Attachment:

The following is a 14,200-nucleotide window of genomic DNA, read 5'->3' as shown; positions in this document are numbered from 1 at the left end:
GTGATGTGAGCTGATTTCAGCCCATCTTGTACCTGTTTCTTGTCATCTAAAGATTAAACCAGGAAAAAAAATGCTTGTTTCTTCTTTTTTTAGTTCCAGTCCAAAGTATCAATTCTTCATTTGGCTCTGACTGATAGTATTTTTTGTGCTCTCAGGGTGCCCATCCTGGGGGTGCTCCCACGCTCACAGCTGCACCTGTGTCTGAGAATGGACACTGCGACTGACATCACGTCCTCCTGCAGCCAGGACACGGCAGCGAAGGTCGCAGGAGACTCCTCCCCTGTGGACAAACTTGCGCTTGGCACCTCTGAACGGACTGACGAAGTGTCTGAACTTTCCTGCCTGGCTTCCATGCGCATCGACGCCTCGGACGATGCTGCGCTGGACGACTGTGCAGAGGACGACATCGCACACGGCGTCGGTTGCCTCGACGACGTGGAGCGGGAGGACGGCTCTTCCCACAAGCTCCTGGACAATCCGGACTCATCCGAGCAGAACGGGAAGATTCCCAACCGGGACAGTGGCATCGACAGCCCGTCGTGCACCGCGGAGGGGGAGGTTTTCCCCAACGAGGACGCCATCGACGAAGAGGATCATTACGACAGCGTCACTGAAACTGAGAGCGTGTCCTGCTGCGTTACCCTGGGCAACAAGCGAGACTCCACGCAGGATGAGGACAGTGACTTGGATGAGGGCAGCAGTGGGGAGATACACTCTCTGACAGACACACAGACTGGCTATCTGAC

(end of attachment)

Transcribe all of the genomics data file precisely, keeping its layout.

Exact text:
The following is a 14,200-nucleotide window of genomic DNA, read 5'->3' as shown; positions in this document are numbered from 1 at the left end:
GTGATGTGAGCTGATTTCAGCCCATCTTGTACCTGTTTCTTGTCATCTAAAGATTAAACCAGGAAAAAAAATGCTTGTTTCTTCTTTTTTTAGTTCCAGTCCAAAGTATCAATTCTTCATTTGGCTCTGACTGATAGTATTTTTTGTGCTCTCAGGGTGCCCATCCTGGGGGTGCTCCCACGCTCACAGCTGCACCTGTGTCTGAGAATGGACACTGCGACTGACATCACGTCCTCCTGCAGCCAGGACACGGCAGCGAAGGTCGCAGGAGACTCCTCCCCTGTGGACAAACTTGCGCTTGGCACCTCTGAACGGACTGACGAAGTGTCTGAACTTTCCTGCCTGGCTTCCATGCGCATCGACGCCTCGGACGATGCTGCGCTGGACGACTGTGCAGAGGACGACATCGCACACGGCGTCGGTTGCCTCGACGACGTGGAGCGGGAGGACGGCTCTTCCCACAAGCTCCTGGACAATCCGGACTCATCCGAGCAGAACGGGAAGATTCCCAACCGGGACAGTGGCATCGACAGCCCGTCGTGCACCGCGGAGGGGGAGGTTTTCCCCAACGAGGACGCCATCGACGAAGAGGATCATTACGACAGCGTCACTGAAACTGAGAGCGTGTCCTGCTGCGTTACCCTGGGCAACAAGCGAGACTCCACGCAGGATGAGGACAGTGACTTGGATGAGGGCAGCAGTGGGGAGATACACTCTCTGACAGACACACAGACTGGCTATCTGAC